nep-ifn New Economics Papers
on International Finance
Issue of 2017‒06‒11
three papers chosen by
Vimal Balasubramaniam
University of Oxford

  1. Taper Tantrums: QE, its Aftermath and Emerging Market Capital Flows By Anusha Chari; Karlye Dilts Stedman; Christian Lundblad
  2. The Zero Lower Bound and Market Spillovers: Evidence from the G7 and Norway By Kyritsis, Evangelos; Serletis, Apostolos
  3. How Important is the Global Financial Cycle? Evidence from Capital Flows By Cerutti, Eugenio; Claessens, Stijn; Rose, Andrew K

  1. By: Anusha Chari; Karlye Dilts Stedman; Christian Lundblad
    Abstract: This paper provides a novel perspective on the impact of U.S. unconventional monetary policy (UMP) on emerging market capital flows and asset prices. Using high-frequency Treasury futures data to identify U.S. monetary policy shocks, we find, through the lens of an affine term structure model, that these shocks represent revisions to both the expected path of short-term interest rates and required risk compensation. The risk compensation component is especially important during the UMP periods. Further, we find that these high-frequency policy shocks do exhibit sizable effects on U.S. holdings of emerging market assets and their valuations. We also document that the relative effects of U.S. monetary policy shocks are larger for emerging asset returns relative to physical capital flows, and they are largest for emerging equity markets relative to fixed income markets. Last, these effects are largest when the Federal Reserve is engaged in “tapering” its large-scale asset purchase program.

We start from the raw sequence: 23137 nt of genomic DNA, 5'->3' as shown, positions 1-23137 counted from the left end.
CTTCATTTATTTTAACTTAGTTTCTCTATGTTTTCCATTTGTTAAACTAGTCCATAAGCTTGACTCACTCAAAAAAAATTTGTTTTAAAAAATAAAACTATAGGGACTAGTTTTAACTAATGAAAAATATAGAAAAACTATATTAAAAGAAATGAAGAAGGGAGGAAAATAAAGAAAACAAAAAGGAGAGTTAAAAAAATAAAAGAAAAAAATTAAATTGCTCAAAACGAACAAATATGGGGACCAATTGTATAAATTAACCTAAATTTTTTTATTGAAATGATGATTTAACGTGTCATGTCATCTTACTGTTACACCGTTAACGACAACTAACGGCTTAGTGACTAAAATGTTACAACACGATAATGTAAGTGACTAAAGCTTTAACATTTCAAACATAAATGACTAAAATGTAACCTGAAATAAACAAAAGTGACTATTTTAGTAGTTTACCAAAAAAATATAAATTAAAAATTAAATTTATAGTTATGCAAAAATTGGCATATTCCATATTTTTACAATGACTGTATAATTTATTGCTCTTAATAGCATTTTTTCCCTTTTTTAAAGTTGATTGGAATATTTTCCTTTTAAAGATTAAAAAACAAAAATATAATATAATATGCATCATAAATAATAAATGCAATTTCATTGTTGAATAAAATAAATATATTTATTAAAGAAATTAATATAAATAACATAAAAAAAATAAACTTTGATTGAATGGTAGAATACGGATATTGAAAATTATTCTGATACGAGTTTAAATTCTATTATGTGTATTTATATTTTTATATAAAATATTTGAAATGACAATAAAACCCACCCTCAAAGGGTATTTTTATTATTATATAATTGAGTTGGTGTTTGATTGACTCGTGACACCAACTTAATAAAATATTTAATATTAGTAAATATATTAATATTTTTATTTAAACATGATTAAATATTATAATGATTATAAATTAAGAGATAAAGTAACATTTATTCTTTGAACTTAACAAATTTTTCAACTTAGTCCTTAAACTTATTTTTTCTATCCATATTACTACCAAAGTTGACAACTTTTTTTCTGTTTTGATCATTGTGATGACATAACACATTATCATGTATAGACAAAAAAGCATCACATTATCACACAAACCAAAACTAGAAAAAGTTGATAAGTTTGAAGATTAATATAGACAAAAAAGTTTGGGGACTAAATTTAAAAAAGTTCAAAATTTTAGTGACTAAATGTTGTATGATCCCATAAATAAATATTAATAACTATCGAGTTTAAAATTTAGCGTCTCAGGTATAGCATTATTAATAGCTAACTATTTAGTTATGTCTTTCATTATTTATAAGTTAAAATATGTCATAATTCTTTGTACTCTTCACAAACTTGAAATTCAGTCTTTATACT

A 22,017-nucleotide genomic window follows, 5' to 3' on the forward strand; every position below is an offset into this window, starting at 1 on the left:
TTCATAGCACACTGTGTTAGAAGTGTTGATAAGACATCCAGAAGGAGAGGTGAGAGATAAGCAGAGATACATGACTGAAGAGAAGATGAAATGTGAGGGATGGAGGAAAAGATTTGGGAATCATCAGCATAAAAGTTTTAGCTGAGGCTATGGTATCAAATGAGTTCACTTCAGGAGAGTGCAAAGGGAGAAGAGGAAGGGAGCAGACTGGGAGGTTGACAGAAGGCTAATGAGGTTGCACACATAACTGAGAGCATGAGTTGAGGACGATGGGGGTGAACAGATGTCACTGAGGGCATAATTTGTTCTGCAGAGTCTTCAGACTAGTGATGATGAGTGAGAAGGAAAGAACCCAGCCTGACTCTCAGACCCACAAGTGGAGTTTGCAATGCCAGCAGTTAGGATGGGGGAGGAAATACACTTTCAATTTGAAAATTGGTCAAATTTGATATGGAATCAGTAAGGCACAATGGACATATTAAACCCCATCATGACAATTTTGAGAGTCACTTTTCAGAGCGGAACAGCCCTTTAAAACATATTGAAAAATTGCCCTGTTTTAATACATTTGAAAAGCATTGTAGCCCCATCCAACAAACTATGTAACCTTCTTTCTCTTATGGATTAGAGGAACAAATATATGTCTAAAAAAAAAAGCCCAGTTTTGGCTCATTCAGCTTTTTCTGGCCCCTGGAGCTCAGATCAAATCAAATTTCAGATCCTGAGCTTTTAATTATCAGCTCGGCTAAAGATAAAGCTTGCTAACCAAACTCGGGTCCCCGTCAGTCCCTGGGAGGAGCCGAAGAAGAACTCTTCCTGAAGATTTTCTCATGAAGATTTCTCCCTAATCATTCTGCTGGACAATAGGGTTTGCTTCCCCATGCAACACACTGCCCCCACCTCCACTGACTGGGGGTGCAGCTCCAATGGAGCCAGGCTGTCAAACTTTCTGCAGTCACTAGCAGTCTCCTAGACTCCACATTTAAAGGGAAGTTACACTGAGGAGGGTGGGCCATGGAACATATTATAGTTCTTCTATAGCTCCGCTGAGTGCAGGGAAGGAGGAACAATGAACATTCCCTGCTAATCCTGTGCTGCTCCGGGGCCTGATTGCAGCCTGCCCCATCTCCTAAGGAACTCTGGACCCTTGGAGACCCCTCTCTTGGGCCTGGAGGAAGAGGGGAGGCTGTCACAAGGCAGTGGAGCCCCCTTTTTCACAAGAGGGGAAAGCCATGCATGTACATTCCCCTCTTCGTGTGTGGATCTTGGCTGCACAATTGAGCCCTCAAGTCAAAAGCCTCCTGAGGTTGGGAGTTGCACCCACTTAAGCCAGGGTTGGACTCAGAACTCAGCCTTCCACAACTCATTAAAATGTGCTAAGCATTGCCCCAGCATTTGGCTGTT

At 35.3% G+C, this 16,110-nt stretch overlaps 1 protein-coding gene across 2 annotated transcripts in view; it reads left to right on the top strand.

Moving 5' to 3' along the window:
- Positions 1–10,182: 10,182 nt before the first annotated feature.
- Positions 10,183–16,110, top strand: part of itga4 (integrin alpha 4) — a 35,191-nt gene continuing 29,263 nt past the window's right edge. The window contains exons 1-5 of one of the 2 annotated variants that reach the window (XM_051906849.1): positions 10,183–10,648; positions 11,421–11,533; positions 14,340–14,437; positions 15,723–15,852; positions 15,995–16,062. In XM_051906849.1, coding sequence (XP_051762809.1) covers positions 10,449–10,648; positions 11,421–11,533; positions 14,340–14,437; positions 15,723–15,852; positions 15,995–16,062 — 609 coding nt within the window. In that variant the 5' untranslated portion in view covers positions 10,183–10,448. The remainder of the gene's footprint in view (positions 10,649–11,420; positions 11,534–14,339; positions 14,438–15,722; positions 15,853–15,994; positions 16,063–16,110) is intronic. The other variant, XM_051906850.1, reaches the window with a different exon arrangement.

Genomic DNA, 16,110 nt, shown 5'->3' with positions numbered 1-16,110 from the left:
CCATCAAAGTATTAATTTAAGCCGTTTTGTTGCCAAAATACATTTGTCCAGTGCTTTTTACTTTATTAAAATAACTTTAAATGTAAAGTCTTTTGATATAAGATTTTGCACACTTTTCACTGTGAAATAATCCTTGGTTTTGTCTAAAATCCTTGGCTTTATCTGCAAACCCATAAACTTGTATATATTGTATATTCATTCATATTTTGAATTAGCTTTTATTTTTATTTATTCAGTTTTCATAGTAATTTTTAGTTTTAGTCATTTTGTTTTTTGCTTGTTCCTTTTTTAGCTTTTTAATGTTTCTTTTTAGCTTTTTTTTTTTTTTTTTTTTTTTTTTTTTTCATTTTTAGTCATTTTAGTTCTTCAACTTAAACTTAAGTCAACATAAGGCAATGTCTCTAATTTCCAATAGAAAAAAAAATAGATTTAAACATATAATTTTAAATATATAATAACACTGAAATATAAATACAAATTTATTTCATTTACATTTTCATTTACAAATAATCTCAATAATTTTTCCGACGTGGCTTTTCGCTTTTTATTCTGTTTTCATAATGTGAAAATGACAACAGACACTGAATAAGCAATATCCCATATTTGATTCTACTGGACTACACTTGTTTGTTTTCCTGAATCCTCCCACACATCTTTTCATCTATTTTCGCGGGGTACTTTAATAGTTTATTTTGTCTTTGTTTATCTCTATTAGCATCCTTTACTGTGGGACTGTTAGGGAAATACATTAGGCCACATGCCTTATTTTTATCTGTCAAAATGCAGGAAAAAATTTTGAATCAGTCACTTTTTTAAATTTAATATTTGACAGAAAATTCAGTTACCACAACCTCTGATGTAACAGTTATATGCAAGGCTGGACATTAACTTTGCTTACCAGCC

JEL: E5 E52 E58 E65 F3 F32 F42 G11 G12 G13
    Date: 2017–06
  2. By: Kyritsis, Evangelos (Dept. of Business and Management Science, Norwegian School of Economics); Serletis, Apostolos (Dept. of Economics, University of Calgary)
    Abstract: This paper investigates mean and volatility spillovers between the crude oil market and three financial markets, namely the debt, stock, and foreign exchange markets, while providing international evidence from each of the seven major advanced economies (G7), and the small open oil-exporting economy of Norway. Using monthly data for the period from May 1987 to March 2016, and a four-variable VARMA-GARCH model with a BEKK variance specification, we find significant spillovers and interactions among the markets, but also absence of a hierarchy of influence from one specific market to the others. We further incorporate a structural break to examine the possible effects of the prolonged episode of zero lower bound in the aftermath of the global financial crisis, and provide evidence of strengthened linkages from all the eight international economies.
    Keywords: Crude oil; Financial markets; Mean and volatility spillovers; Structural breaks; VARMA-BEKK model
    JEL: C32 E32 E52 G15
    Date: 2017–05–31
  3. By: Cerutti, Eugenio; Claessens, Stijn; Rose, Andrew K
    Abstract: This study quantifies the importance of a Global Financial Cycle (GFCy) for capital flows. We use a panel of capital flow data dis-aggregated by direction and type between 1990Q1 and 2015Q5 for 85 countries, and conventional techniques, models and metrics. Since the GFCy is an unobservable concept, we use two methods to represent it: directly observable variables in center economies often linked to it such as the VIX; and indirect manifestations, proxied by common dynamic factors extracted from actual capital flows. Our evidence seems inconsistent with a significant and conspicuous GFCy; both methods combined rarely explain more than a quarter of the variation in capital flows. Succinctly, most variation in capital flows does not seem to be the result of common shocks or stem from observables in a central country like the United States.
    Keywords: bonds; center; country; data; empirical; equity; FDI; fit; panel; VIX
    JEL: F32 F36 F65 G15
    Date: 2017–06

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